He painted as freely as a bird sings. His joy- he was very much interested, and it was a ous, emotional temperament rarely looked at great loss to me when he died. Such times will life and art with the deep melancholy view of never come again.” Then Mère Sophie, his Millet. Perhaps we find more of the joy of good wife, chimed in: “And don't I rememspringtime in his earlier works, and later on ber how we took the Prussians in here during come the “moonrises” and “ twilights," when the war to keep them from spoiling M. Daulife's cares had awakened in his heart a deeper bigny's house. I had the keys, and knew he sympathy with the tender mysteries of eve and would not like the place being ransacked, so night. He never philosophized much about I stowed them all away here. It was only art or reduced his ideas to literary form. A for a few days, but when monsieur came he lack of early education had left him ignorant made me a very handsome present; and M. of books in general, and his work gave him but Karl, poor child, who was in the National little time to study them afterward, had he so Guard during the siege of Paris, when at last desired. This, however, may have made him he was dismissed from service, ran straight more purely a painter, thinking always in form across the country here, in the night, without and color, free from any foreign preoccupa- stopping. I was out in the yard in the early tion whatever, content to express the joy he felt morning, and when he arrived he called out, in nature just as he received it. "What does Jardinière, jardinière, some milk, give me some

it matter ?” he would say. “There are always milk!! He was terribly thin and worn, and I people who are paid to know all one has need thought he would never stop drinking. Then of, without counting the dictionaries.” And so he went into the house, threw himself on a bed he did not stop painting to read. Particularly just as he was, and slept for twenty-four hours." did he enjoy the society of his chosen comrades, And so the old folks, seated at each side of and no social pleasure could compare with a the big open fireplace on a Sunday afternoon, quiet evening at home, or with friends, discuss- when Ferdinand has lighted his pipe after ing art. He loved his house and home, and having shaved, will gossip on, lingering with was his children's best playmate. Seldom was regret over the eventful days of the past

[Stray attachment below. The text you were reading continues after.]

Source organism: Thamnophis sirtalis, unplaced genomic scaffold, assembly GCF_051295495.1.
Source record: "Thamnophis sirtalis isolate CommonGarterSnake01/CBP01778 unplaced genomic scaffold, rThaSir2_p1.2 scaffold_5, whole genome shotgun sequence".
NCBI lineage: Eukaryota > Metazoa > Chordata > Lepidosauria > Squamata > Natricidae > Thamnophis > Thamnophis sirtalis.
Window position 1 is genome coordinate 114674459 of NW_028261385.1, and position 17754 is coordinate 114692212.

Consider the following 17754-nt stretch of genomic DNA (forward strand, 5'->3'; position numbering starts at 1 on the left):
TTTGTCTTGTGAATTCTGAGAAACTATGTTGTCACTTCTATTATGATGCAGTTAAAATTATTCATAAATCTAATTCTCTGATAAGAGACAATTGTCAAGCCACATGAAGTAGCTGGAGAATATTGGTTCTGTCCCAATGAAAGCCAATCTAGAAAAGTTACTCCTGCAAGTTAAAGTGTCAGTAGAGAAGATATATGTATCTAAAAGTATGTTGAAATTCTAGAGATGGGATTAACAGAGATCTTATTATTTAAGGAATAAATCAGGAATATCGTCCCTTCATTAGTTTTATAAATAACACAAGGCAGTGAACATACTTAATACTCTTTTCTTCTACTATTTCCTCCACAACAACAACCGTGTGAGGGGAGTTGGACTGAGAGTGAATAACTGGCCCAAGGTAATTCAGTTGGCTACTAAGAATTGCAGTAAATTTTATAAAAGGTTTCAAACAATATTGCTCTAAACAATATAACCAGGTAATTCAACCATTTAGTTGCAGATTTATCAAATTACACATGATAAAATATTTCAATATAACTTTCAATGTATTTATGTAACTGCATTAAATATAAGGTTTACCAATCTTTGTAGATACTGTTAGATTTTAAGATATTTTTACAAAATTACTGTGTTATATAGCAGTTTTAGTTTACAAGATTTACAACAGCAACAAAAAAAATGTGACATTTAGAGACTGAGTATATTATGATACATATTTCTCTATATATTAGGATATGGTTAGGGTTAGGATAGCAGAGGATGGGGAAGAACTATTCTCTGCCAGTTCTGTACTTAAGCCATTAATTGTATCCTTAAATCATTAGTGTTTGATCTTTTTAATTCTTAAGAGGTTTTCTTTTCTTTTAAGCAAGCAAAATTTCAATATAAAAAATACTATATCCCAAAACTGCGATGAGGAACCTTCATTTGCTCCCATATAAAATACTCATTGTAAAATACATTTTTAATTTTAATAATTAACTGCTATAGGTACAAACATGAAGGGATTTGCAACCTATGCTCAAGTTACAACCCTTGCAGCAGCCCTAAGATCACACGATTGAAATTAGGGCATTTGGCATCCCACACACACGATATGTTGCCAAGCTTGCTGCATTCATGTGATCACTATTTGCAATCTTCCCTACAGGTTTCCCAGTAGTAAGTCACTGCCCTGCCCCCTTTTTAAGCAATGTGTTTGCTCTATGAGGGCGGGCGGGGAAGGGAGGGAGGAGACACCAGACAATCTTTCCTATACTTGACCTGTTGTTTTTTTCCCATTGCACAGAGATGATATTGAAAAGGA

. the table without guests, and here his kindly hu- Daubigny never hesitated if his impulses carmor made every one feel happy. Whether at ried him toward new experiments. He boldly the Emperor's reception or in a laborer's cot- undertook them, regardless of profit or loss. tage, a like politeness was extended to all, and when death came it found him still occupied the peasants of Auvers remember him with with new problems, and several large unfinished respect and affection. They might not fully canvases make one regret that the master's have understood his pictures or their import- hand should have been stayed so soon. But ance to the art-world, but they felt his fine per- as he himself said, “ ()ne is never reasonable ; sonality and genuine interest in their life and like La Fontaine's wood-cutter, we never wish work. When he was painting “ The Island of to be making the last fagot.” In his frank, exthe Valleys at Auvers," just after having con- temporaneous way of working he seemed to

[graphic]

BY PERMISSION OF F. L. AMES.

« THE SETTING SUN."

[ocr errors]
[ocr errors]

have set himself free from all schools and in- ment more than photographic precision, and Auences, yet the early lessons learned from these he always obtained. There was a rude Poussin, Ruysdael, Claude Lorrain, and during vigor in his technic, tempered by great delicacy his visit to Italy, always remained with him, in the perception of tones and tints, that adds and gave an elevation and largeness to his own interest by its very antithesis. He did not reach fine, innate sense of composition. Perhaps no results by feeling after them so much as by landscapist ever enjoyed the velvety richness grasping his subject firmly and by painting it of vegetation more than he, and he never failed at once. His entire freedom from false pride to carry his greens up to the key of nature. A and personal vanity is vividly shown in the less refined painter would have gone beyond, following anecdotes : into crudity; but while attempting the greatest Come,” said he one day to a friend,“ I am possible brilliancy, he always stopped at the going to pai.. the Botin." The friend followed right place. Nature, seen through his eye, was to see the production, as he thought, of another never crude; and after all, is it not the eye that masterly sketch, and was much surprised, on ardetermines all differences of quality in painting? riving at the river, to see Daubigny arm himself There is no absolute truth; we each see and do with brush and paint-pot and lay in vigorously as our organization permits, and a universal on the side of his beloved boat. It had not ocstandard of judgment decides what is best. curred to him, with his usual habit of self-help,